O’Donoghue got to the heart of the problem: “Australia has been living a lie. It has patted itself on the back as a fair country… [but] the Constitution still contains a potential discriminatory power… [and] still lacks any explicit recognition of us or our place as the First Australians”.
Clanton recites these words with passion. “There are still lessons that are unlearned,” she adds. “I don’t think Australia is being honest about its true history.”
Clanton chose this piece for Audio Lab. MTC associate director Petra Kalive, who has curated and directed the series of performances of great Australian speeches, included three Indigenous actors in the project and asked them to bring to the table their suggestions.
“It was one of the most humbling experiences,” Kalive says. “To be hearing these speeches through the voices of these young Indigenous actors… we wanted them to speak to this moment, right now. To look at our history, listen to Indigenous elders. The conversation we’re having now is not new – and here’s proof of that.”
She says hearing the final recordings sent “shivers down the spine”.
Leonie Whyman performs Faith Bandler’s Faith, Hope and Reconciliation speech at the 1999 Reconciliation Convention.
And Mark Coles Smith performs Jack Patten’s address to the Day of Mourning Protest, January 26, 1938.
One of the most powerful speeches against injustice in the country’s history, it remains unheard in high places.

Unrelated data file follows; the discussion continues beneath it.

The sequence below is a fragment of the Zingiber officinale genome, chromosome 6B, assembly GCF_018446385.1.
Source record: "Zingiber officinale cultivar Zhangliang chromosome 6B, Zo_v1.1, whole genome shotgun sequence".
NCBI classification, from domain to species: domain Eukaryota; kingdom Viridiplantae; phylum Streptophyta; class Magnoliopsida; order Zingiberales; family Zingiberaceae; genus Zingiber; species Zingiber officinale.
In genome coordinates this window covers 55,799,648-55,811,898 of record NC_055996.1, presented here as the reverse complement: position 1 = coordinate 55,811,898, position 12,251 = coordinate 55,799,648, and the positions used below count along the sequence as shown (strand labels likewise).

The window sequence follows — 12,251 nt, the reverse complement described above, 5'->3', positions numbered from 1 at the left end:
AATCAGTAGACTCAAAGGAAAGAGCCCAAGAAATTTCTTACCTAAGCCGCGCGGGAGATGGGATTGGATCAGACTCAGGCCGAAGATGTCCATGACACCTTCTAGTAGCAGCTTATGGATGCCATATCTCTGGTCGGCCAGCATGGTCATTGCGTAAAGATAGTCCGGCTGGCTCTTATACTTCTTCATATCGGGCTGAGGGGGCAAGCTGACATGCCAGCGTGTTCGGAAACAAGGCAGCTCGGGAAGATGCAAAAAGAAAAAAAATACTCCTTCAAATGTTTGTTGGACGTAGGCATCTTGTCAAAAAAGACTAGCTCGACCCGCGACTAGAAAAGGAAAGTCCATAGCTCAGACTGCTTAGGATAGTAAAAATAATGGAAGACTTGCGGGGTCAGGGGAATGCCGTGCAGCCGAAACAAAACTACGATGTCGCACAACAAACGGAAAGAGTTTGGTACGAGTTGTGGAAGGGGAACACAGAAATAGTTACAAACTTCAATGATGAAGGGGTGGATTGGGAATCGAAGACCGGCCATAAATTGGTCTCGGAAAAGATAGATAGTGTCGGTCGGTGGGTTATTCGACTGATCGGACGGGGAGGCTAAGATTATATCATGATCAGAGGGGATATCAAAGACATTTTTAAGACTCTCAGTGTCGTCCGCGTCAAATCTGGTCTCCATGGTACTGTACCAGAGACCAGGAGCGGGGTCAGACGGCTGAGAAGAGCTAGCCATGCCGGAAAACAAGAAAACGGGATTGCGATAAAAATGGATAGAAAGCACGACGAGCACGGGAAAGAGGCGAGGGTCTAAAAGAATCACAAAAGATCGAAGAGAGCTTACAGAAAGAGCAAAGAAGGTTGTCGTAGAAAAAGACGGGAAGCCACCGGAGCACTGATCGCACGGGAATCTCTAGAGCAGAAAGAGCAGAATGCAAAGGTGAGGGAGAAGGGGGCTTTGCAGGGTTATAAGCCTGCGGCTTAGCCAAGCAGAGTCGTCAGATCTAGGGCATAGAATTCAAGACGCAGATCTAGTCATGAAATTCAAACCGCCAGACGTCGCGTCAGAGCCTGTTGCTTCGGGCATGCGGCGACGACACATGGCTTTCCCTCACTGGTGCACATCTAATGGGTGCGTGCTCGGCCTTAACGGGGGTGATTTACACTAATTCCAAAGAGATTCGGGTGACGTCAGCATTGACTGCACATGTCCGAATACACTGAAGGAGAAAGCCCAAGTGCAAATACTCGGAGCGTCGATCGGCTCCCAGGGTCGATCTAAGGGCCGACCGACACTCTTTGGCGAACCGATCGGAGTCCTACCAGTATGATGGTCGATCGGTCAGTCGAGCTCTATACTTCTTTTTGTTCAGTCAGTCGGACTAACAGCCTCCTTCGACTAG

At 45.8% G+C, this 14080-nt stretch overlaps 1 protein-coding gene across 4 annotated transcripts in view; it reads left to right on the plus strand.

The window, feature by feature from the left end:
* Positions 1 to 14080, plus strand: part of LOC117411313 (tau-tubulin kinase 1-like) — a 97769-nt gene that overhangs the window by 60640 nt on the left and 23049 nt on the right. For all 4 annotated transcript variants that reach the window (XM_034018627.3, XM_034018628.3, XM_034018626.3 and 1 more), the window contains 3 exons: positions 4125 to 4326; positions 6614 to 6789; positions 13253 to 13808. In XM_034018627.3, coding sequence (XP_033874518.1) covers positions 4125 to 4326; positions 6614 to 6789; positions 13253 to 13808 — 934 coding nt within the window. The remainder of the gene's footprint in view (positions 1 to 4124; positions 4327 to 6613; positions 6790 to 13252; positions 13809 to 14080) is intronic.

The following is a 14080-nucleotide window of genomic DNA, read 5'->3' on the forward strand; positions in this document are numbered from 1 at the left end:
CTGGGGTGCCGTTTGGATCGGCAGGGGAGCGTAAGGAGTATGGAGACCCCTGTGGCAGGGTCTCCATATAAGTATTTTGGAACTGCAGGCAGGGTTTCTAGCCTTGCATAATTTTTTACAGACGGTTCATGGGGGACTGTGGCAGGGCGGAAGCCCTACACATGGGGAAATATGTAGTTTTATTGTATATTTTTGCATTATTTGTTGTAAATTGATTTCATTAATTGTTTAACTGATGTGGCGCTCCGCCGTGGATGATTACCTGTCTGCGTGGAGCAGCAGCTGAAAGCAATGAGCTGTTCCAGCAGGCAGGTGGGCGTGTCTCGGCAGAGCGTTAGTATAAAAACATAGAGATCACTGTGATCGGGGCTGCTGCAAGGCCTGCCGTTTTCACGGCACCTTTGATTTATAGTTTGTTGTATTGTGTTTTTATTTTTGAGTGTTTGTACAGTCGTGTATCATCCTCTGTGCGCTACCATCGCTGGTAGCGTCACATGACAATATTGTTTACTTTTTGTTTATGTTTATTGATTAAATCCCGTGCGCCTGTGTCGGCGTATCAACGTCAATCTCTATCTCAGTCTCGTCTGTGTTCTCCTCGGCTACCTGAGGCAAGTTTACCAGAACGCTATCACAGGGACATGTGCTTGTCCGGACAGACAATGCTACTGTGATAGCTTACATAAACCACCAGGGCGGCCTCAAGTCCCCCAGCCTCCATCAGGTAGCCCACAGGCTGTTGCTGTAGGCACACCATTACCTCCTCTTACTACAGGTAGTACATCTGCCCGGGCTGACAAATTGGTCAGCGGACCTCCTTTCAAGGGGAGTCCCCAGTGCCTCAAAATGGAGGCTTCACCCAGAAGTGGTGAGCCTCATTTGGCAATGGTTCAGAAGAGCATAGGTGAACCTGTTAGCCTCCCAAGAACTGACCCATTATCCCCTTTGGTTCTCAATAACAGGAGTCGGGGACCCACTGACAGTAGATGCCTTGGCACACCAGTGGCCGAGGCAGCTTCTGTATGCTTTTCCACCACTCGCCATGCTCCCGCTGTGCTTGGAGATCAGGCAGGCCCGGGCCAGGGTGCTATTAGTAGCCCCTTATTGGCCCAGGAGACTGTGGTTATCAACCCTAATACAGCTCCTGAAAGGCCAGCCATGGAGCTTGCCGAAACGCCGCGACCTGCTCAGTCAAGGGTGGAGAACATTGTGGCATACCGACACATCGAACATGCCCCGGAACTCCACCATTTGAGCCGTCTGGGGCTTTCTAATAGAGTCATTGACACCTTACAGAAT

“Do white Australians realise that there is actual slavery in this fair, progressive Commonwealth?” he asked. “Such is the case.”
Clanton says Australia needs to be more courageous in the way it talks to and about itself.
“[Prime Minister Scott] Morrison’s recent commentary about slavery not existing, then trying to backtrack… as a leader of a nation you should know better,” she says. “You should have explored the history and the truth, and been unflinching in acknowledging it.”
Clanton inherited a political fire from her parents: her mother was the first Indigenous state prosecutor in Western Australia, her father from the US Deep South.
In choosing the speech she wanted to words for “a time of truth telling”, she says.
“These speeches are not just about being a bookmark in history… it’s about occupying a new space. They tap into your imagination, they articulate our culture and our voice.
“What you take away from that is entirely up to you. But you’re not off the hook.”
Nick Miller is Arts Editor of The Age.